Thursday, 29 June

<< Daily Digests – June 2017 >>

— CHECHEN GANG GUILTY OF NEMTSOV’S MURDER —

A Russian jury has found five ethnic Chechen men guilty of murdering leading opposition politician Boris Nemtsov. Zaur Dadayev shot the former deputy prime minister, a vocal critic of President Vladimir Putin, in February 2015 near the Kremlin. Four others acted as their accomplices.

The group were allegedly promised $250,000 (£192,000) to kill Nemtsov. They all denied the charges. Nemtsov’s relatives fear that whoever ordered the murder will never be found. (More, see BBC , 29 June 2017)

Nemtsov Bridge, January 2016

“Nemtsov” Bridge, one year on (the Kremlin’s red walls can be seen, left, in the background)

– “TELEGRAM” REGISTERS WITH REGULATOR —
The founder of encrypted messaging app Telegram has agreed to register the company in Russia, following pressure from the authorities. Russia’s communications regulator Roskomnadzor had warned that Telegram would be blocked if it did not comply with new data laws. Founder Pavel Durov said the company would be registered on the government’s list of information distributors. However, he insisted Telegram would not share confidential user data. (More, see BBC , 29 June 2017)

NAVALNY APPEALS AGAINST USMANOV RULING
Russian opposition politician Alexei Navalny has appealed against a ruling in favour billionaire Alisher Usmanov in a libel dispute, the press office of Moscow’s Lyublinsky district court told RAPSI on Thursday. In late May, the court granted filing of a defamation lawsuit filed by Usmanov against Navalny. The court recognized information about Usmanov distributed by the Anti-Corruption Foundation and Navalny as discrediting and untrue and ordered the defendants to refute the statements. (More, see RAPSI , 29 June 2017)

LIFE EXPECTANCY HITS RECORD HIGH
Russian life expectancy has reached record highs, new data has revealed. Russian citizens born in 2016 are expected to live 71.87 years on average, according to State statistics agency Rosstat. Women still outlast men, with the average Russian female living to 77.06, compared to 66.5 years for males. The southern Russian region of Ingushetia boasted the highest life expectancy in the country, with residents expected to live 80.8 years on average. It was followed by Dagestan and Moscow, where new-borns are predicted to live 77.2 years and 77 years respectively. (More, see The Moscow Times , 29 June 2017)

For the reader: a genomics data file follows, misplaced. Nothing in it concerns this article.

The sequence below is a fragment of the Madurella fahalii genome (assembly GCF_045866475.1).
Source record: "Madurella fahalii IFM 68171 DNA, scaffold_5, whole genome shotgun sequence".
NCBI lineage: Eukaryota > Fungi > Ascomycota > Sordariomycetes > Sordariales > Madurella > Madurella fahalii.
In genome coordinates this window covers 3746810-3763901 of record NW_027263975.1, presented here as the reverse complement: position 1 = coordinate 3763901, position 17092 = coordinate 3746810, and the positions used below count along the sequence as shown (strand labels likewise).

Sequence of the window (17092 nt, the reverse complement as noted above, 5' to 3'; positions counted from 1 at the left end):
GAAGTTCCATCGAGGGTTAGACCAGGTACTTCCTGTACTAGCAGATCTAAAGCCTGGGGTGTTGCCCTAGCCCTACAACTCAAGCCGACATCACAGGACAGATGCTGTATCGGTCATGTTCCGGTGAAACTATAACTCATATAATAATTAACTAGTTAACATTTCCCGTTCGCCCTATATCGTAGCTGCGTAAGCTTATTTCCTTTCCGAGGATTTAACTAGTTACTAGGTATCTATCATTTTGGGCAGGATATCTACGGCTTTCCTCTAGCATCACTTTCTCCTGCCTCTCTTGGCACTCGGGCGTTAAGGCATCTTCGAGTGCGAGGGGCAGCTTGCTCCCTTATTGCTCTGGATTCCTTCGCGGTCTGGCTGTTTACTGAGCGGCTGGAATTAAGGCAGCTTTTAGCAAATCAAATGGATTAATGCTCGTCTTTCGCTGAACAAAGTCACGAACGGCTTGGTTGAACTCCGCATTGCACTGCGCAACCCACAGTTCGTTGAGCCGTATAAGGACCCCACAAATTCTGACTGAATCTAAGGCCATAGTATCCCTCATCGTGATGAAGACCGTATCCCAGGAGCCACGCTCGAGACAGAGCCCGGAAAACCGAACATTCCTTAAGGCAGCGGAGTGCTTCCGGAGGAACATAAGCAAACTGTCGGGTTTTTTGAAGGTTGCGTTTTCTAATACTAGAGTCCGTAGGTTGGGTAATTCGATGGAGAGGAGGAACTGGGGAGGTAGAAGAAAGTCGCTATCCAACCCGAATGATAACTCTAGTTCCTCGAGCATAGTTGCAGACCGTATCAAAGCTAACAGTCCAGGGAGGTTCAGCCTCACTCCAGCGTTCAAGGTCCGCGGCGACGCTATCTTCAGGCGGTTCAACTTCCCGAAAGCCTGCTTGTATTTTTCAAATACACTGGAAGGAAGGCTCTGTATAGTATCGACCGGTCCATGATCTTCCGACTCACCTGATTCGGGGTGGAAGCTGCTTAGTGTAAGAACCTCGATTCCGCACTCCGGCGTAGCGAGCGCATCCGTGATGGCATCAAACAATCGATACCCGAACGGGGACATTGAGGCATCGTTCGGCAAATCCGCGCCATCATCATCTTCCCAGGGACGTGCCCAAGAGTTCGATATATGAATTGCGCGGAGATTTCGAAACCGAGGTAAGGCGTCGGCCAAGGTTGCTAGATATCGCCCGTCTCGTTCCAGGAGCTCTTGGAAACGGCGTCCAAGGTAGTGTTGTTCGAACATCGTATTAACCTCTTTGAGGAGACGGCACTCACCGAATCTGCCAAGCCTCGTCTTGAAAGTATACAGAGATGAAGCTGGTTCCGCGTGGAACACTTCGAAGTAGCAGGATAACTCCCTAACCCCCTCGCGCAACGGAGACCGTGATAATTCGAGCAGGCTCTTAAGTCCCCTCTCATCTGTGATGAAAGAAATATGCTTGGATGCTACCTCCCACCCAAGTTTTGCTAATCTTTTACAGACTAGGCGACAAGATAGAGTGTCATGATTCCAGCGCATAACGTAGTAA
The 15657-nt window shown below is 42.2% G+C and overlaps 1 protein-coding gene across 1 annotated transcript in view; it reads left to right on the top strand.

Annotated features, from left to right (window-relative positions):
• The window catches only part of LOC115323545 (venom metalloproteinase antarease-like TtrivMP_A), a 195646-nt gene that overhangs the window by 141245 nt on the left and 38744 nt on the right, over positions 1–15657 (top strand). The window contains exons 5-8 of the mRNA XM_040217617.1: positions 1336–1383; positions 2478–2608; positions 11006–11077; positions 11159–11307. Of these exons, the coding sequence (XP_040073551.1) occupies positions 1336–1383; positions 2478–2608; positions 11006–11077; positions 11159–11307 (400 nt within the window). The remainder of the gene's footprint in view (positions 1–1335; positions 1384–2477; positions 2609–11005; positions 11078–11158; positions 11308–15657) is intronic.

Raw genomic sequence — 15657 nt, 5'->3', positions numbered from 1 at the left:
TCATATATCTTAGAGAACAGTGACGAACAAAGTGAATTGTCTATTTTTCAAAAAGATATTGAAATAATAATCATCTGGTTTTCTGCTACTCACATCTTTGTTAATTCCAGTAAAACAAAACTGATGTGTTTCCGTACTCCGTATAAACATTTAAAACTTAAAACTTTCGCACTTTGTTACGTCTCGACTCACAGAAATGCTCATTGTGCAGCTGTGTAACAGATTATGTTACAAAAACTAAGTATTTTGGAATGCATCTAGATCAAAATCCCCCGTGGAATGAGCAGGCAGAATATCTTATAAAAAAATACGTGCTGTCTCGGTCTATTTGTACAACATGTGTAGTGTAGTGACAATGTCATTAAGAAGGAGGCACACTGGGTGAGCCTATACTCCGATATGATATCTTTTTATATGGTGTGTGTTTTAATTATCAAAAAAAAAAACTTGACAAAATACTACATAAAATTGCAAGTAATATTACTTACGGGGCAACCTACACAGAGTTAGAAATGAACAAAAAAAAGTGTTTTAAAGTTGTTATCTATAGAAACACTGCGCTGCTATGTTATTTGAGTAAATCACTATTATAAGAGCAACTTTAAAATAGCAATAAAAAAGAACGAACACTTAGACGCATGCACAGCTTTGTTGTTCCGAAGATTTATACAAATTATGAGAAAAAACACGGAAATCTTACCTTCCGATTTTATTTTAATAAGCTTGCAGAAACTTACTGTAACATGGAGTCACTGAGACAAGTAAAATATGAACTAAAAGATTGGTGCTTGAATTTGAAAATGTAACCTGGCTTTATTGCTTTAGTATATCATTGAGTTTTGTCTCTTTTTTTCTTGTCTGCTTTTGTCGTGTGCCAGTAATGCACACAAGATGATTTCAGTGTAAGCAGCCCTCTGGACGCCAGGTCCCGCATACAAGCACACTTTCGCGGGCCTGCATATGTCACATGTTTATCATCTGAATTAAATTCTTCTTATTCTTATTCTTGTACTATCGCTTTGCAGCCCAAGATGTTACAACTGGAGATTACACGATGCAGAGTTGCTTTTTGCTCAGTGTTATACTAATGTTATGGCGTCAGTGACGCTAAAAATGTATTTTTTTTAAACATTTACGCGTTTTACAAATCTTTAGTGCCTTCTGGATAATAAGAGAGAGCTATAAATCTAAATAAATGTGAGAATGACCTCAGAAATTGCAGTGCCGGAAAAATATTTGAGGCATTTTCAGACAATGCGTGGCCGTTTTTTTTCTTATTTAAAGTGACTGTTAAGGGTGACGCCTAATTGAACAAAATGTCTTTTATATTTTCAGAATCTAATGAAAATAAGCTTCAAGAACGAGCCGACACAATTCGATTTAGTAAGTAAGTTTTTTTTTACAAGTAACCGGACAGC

BUT 10% ARE STRUGGLING TO BUY FOOD, SAYS POLL –
One in ten Russians does not have enough money to buy basic groceries, a new report has revealed. A new survey by State-backed pollster VTsIOM found that ten percent of Russians struggled to cover the costs of food, while 29 percent said that they could not afford to replace worn-out clothes. In particular, pensioners said they faced financial hardship, with over half of Russians above the age of 65 unable to afford clothing or enough groceries. (More, see The Moscow Times , 29 June 2017)

VOLGOGRAD MOTHER FINED FOR SON’S PARTICIPATION IN RALLY
A court levied a 10,000-rouble fine on the mother of a teenager who took part in the 26 March rally in support of oppositionist Alexei Navalny in Volgograd. The “Caucasian Knot” reports that about 30 people were detained at a rally in Volgograd on 26 March. Alexei Volkov, coordinator of the Navalny’s election office, was fined 15,000 roubles for organizing the rally. (More, see Caucasian Knot , 28 June 2017)

SAVELYEVA COMPLAINS TO ECtHR ABOUT VIOLATION OF HER RIGHTS

Ludmila Savelieva [Savelyeva], a so-called “Olympic re-settler” from Sochi, has sent a complaint to the European Court of Human Rights (ECtHR) about violations of her rights to property and housing. Sochi advocates believe the subject of the complaint to be promising.

“Caucasian Knot” reported that in December 2011, the Savelyev family of five, including two children, was evicted from a barrack, later demolished during construction of the Olympic highway. Having received no housing in exchange, in February 2015 the family occupied a cottage in the settlement of Vesyoloye Psou, intended for Olympic re-settlers. On 22 May 22, bailiffs forced the family out of the cottage, and they were temporarily sheltered by neighbours. (More, see Caucasian Knot , 28 June 2017)

 

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